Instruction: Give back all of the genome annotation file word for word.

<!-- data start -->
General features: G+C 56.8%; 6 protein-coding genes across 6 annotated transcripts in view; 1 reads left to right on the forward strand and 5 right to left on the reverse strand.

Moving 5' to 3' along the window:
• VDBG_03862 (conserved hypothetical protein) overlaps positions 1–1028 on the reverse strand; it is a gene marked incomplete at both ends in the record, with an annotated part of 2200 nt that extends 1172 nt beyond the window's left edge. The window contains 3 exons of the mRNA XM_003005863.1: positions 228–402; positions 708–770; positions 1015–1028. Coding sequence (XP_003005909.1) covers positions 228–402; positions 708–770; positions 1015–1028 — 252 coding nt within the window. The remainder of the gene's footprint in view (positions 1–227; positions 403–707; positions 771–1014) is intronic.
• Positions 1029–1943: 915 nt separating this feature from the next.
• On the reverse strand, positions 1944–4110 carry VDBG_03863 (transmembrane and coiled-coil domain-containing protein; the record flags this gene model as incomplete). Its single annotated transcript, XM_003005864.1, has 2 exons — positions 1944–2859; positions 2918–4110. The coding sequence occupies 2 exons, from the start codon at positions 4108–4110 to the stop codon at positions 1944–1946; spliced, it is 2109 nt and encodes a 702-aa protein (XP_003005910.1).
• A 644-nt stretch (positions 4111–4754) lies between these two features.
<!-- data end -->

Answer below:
General features: G+C 56.8%; 6 protein-coding genes across 6 annotated transcripts in view; 1 reads left to right on the forward strand and 5 right to left on the reverse strand.

Moving 5' to 3' along the window:
• VDBG_03862 (conserved hypothetical protein) overlaps positions 1–1028 on the reverse strand; it is a gene marked incomplete at both ends in the record, with an annotated part of 2200 nt that extends 1172 nt beyond the window's left edge. The window contains 3 exons of the mRNA XM_003005863.1: positions 228–402; positions 708–770; positions 1015–1028. Coding sequence (XP_003005909.1) covers positions 228–402; positions 708–770; positions 1015–1028 — 252 coding nt within the window. The remainder of the gene's footprint in view (positions 1–227; positions 403–707; positions 771–1014) is intronic.
• Positions 1029–1943: 915 nt separating this feature from the next.
• On the reverse strand, positions 1944–4110 carry VDBG_03863 (transmembrane and coiled-coil domain-containing protein; the record flags this gene model as incomplete). Its single annotated transcript, XM_003005864.1, has 2 exons — positions 1944–2859; positions 2918–4110. The coding sequence occupies 2 exons, from the start codon at positions 4108–4110 to the stop codon at positions 1944–1946; spliced, it is 2109 nt and encodes a 702-aa protein (XP_003005910.1).
• A 644-nt stretch (positions 4111–4754) lies between these two features.